Growing cannabis at home has become a growing hobby with state laws allowing a small number of plants to be grown per household. In California, we’re allowed to grow up to 6 plants for personal consumption, and it’s advised for everyone to research the legal limits in your state and county before growing at home. Northern Lights is hailed as one of the 2 original hitter quitters back in the days, and it has always been a favorite among the cannabis community. As a grandmother to most of today’s strains that contain Indica, it has a sweet aroma that will have you comfortably couch locked or sleeping like a baby. Northern Lights is also known to be easy to grow, but there are some caveats to keep in mind.
Northern Lights is a pure Indica with THC levels between 20-30%. It has a sweet and earthy taste that reminisces on old school kind bud. The appearance of the buds are dense fluffy look with plenty of orange hairs. It will feel and smell dry with minimal stickiness. You may see hints of purple in the buds, and the body high is second to none. You should expect a gentle euphoric high that calms you down, and is ideal for managing stress, anxiety, and muscle tension. Some swear by it as a pain reliever. Warning: it will make you extremely hungry, and the dry mouth can be overwhelming.
Autoflowers are cannabis genes mixed with Cannabis Ruderalis to make the plant operate on a time base instead of the amount of light it is receiving. Unlike Cannabis Indica or Sativa, Ruderalis will grow, flower, and die on a predictably tight schedule. When growing Autoflower, my suggestion is to create a calendar for when to expect the different stages to ensure your nutrient and watering plan is set. This isn’t necessary, but it helps to put control in your hands rather than reacting to the plant’s phases as they go. Usually, Autoflower plants will begin flowering stage after exactly 4 weeks of vegetative phase. Due to the aggressive nature of transitioning through phases, I believe it’s less forgiving for issues like plant stress, nutrition burn, or over/under watering.
The best characteristic of Autoflowers is that the light schedule does not require being 12/12. This means you can optimize the light on the plants for 18/6 to 24/0 for maximum yield per square foot.
How to begin
I got my Northern Lights Autoflower seeds from Growers Choice. It shipped within a week, and I was able to start the process within 2 weeks of payment. To germinate the seed, it’s advised to start by putting the seeds in a cup of water for 18-24 hours, and “tap” down the ones that are floating after several hours. Pour the water over a paper towel on a plate, and cover the seeds with another paper towel (or flap over). Keep the paper towel(s) damp, and the root tip of the sprout will show within 7 days. In my experience, the tap root showed within 1 day so keep an eye on it twice a day.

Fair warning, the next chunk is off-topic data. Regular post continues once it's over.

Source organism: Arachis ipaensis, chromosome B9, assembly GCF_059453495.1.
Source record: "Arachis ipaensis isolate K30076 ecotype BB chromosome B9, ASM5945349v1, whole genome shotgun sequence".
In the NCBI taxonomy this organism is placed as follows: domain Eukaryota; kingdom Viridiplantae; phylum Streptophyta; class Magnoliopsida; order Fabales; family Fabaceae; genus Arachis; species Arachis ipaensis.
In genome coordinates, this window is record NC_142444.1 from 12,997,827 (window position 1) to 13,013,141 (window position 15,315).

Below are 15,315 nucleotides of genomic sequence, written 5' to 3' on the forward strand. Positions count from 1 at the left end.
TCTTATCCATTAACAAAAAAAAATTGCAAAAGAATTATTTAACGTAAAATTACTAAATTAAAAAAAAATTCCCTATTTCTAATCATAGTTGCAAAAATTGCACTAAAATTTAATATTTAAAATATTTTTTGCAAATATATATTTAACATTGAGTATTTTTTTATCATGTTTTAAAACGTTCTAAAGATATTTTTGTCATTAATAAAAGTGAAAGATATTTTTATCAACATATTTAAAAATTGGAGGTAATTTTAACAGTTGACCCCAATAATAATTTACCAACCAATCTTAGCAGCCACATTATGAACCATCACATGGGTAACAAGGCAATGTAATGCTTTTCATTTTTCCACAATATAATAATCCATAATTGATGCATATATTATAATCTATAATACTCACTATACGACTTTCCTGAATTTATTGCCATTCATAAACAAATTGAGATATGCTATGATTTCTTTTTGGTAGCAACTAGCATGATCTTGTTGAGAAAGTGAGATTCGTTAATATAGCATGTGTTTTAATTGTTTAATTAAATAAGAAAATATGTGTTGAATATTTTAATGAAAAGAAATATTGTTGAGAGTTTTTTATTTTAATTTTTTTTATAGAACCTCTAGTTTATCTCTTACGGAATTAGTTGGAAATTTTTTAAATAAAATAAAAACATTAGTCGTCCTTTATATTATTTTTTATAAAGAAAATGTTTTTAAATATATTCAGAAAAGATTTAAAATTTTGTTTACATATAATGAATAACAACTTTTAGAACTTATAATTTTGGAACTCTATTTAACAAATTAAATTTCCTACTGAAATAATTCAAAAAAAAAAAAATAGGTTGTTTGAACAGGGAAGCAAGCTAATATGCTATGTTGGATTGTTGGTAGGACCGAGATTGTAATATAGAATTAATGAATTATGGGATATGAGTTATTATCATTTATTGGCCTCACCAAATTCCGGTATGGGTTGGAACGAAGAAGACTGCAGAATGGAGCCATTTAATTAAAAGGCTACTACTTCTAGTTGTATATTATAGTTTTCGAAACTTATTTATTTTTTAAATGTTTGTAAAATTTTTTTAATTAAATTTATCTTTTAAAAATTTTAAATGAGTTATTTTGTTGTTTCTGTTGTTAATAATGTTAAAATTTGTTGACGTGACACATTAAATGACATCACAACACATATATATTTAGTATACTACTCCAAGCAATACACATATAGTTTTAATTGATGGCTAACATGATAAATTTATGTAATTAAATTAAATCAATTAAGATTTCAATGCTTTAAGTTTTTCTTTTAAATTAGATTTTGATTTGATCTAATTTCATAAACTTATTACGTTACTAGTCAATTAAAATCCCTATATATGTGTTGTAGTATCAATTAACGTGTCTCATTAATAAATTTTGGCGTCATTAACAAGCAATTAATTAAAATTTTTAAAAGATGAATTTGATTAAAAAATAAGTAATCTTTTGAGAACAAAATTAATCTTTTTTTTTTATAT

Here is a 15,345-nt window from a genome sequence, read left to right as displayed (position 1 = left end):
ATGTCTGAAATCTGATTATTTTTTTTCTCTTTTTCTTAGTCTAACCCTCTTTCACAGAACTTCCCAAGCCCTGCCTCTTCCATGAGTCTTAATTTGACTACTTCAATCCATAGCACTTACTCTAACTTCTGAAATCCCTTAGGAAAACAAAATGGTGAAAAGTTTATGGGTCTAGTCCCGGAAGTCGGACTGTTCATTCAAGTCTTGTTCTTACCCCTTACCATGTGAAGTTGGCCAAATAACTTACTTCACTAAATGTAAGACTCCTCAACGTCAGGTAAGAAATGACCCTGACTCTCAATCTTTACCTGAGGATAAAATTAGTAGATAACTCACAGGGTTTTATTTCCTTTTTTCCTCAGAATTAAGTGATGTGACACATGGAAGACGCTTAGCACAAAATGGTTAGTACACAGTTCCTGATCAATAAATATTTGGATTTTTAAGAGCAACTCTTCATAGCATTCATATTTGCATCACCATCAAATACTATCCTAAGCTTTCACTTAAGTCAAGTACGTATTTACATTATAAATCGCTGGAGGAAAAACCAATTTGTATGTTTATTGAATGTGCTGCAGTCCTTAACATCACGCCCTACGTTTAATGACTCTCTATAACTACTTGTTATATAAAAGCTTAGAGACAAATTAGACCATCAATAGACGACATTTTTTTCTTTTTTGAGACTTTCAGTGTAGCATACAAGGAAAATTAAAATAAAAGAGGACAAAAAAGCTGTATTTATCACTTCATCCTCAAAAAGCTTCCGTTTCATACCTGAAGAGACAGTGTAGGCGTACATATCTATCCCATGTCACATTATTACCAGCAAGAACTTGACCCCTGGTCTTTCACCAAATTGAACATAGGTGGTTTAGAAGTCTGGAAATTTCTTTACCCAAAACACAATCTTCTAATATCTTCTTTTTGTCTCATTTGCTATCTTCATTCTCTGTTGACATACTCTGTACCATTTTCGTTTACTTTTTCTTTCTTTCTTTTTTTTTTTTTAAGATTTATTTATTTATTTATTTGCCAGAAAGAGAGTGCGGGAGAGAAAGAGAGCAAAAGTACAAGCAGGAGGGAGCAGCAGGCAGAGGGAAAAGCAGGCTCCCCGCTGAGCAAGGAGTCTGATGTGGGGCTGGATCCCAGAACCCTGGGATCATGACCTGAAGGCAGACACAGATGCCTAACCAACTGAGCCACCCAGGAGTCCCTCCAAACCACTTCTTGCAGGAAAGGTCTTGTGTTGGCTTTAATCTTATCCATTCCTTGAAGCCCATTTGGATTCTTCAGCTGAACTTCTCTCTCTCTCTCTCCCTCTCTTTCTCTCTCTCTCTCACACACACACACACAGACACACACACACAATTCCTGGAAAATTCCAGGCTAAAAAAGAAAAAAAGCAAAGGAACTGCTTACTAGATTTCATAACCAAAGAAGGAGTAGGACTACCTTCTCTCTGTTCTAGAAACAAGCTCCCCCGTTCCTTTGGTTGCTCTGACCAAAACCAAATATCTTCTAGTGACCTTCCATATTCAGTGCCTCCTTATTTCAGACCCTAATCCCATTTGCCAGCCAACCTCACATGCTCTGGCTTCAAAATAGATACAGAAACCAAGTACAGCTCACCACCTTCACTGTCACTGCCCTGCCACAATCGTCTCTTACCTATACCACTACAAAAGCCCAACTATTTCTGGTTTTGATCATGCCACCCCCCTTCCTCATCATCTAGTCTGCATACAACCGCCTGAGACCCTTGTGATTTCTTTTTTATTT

The infant plant is very gentle, and will not be safe to put in soil or nutrient rich environments yet. Using a peat pellet or 2″ rockwool square, the tap root can grow for a week with minimal attention. Make sure to soak the pellets or rockwool for at least 30 minutes in water before you use them. Carefully put the sprout into the saturated pellet or rockwool square tap root down, and cover the top of the hole. You may now put it in the final grow medium as it will take time for the roots to grow out towards the nutrient rich environment.
Since Autoflowers are on a tight schedule, it’s advices to have at least a 3 gallon pot with plenty of drainage holes filled at least 90% as the final grow medium. This will be the plant’s home for 12-14 weeks, and the plant will not respond well to stressful activity such as transplanting or any root damage.
Watering & Nutrient Schedule
Less is better. Watering your plant should be based on how dry the soil is. You do not want to overwater your plant because the roots need to get oxygen to thrive. Start with a cup of water every other day. Ideally, the PH of the water should be 6 – 6.8, and you should use a PH meter. I got lucky with my tap water at 6.5, and I just left the water out for an hour before pouring into the pots. As the plant grows, you want to add more water. Once you’re giving more than 3 cups of water, you’ll want to start watering the plants every other day.
For nutrients, there will be two types you’ll need: Growth, and Bloom. Based on the instructions on the packaging, my advice is to do less than the suggested amount. It will not harm your plant if you provide less nutrients, but it will stunt and damage the plant if you give too much. If it says 3 teaspoons, give it 2. Particularly with Autoflowers since it’s going to do what it needs to based on its own schedule, nutrient burn will significantly impact the final yield due to losing a week or more of growth.
After 4 weeks, you should be giving each plant at least a gallon of water every other day, and nutrients once or twice a week. At this point, you should feel the weight of the pot when it’s full of water to gauge when watering will be needed. You should always add enough water so there’s at least 1/2 gallon of runoff to ensure you’re flushing out a bit of the excess nutrients every time. This will reduce the amount of flushing you’ll need to do later, and help maintain a healthy PH in your soil.
Happy growing, and let me know if you have any questions I can answer!